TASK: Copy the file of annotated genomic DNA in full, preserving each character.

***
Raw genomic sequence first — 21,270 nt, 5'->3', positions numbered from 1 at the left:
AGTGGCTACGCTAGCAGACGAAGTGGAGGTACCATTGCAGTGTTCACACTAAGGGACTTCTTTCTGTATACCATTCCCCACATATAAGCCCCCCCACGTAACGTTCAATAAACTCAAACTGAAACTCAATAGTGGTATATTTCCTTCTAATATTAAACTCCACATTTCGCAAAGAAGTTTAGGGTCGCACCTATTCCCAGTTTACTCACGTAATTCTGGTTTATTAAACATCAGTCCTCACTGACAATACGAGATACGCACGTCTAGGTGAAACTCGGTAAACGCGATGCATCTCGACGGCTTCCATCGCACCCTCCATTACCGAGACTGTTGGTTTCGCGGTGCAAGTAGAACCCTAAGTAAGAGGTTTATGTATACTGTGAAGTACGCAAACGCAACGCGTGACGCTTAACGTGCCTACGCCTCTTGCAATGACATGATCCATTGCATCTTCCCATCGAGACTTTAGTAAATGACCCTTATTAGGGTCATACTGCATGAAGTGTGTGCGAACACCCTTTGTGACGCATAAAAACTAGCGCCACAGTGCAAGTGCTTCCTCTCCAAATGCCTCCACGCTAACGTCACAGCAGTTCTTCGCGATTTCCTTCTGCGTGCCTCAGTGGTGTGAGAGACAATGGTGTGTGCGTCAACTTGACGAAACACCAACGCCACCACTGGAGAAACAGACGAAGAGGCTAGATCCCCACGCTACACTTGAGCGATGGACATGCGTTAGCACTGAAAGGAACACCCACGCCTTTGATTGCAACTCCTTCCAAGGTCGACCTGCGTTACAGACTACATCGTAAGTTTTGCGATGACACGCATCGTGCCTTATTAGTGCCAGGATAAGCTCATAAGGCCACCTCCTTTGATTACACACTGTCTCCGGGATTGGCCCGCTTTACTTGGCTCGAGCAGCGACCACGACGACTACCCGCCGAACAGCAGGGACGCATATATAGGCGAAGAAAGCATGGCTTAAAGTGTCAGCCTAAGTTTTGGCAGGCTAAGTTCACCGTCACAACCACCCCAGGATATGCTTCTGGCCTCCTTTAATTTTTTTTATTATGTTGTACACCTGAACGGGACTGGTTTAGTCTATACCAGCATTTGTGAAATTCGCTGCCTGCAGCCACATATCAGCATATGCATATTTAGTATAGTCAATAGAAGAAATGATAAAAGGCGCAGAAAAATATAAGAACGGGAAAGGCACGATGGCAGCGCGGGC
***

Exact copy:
Raw genomic sequence first — 21,270 nt, 5'->3', positions numbered from 1 at the left:
AGTGGCTACGCTAGCAGACGAAGTGGAGGTACCATTGCAGTGTTCACACTAAGGGACTTCTTTCTGTATACCATTCCCCACATATAAGCCCCCCCACGTAACGTTCAATAAACTCAAACTGAAACTCAATAGTGGTATATTTCCTTCTAATATTAAACTCCACATTTCGCAAAGAAGTTTAGGGTCGCACCTATTCCCAGTTTACTCACGTAATTCTGGTTTATTAAACATCAGTCCTCACTGACAATACGAGATACGCACGTCTAGGTGAAACTCGGTAAACGCGATGCATCTCGACGGCTTCCATCGCACCCTCCATTACCGAGACTGTTGGTTTCGCGGTGCAAGTAGAACCCTAAGTAAGAGGTTTATGTATACTGTGAAGTACGCAAACGCAACGCGTGACGCTTAACGTGCCTACGCCTCTTGCAATGACATGATCCATTGCATCTTCCCATCGAGACTTTAGTAAATGACCCTTATTAGGGTCATACTGCATGAAGTGTGTGCGAACACCCTTTGTGACGCATAAAAACTAGCGCCACAGTGCAAGTGCTTCCTCTCCAAATGCCTCCACGCTAACGTCACAGCAGTTCTTCGCGATTTCCTTCTGCGTGCCTCAGTGGTGTGAGAGACAATGGTGTGTGCGTCAACTTGACGAAACACCAACGCCACCACTGGAGAAACAGACGAAGAGGCTAGATCCCCACGCTACACTTGAGCGATGGACATGCGTTAGCACTGAAAGGAACACCCACGCCTTTGATTGCAACTCCTTCCAAGGTCGACCTGCGTTACAGACTACATCGTAAGTTTTGCGATGACACGCATCGTGCCTTATTAGTGCCAGGATAAGCTCATAAGGCCACCTCCTTTGATTACACACTGTCTCCGGGATTGGCCCGCTTTACTTGGCTCGAGCAGCGACCACGACGACTACCCGCCGAACAGCAGGGACGCATATATAGGCGAAGAAAGCATGGCTTAAAGTGTCAGCCTAAGTTTTGGCAGGCTAAGTTCACCGTCACAACCACCCCAGGATATGCTTCTGGCCTCCTTTAATTTTTTTTATTATGTTGTACACCTGAACGGGACTGGTTTAGTCTATACCAGCATTTGTGAAATTCGCTGCCTGCAGCCACATATCAGCATATGCATATTTAGTATAGTCAATAGAAGAAATGATAAAAGGCGCAGAAAAATATAAGAACGGGAAAGGCACGATGGCAGCGCGGGC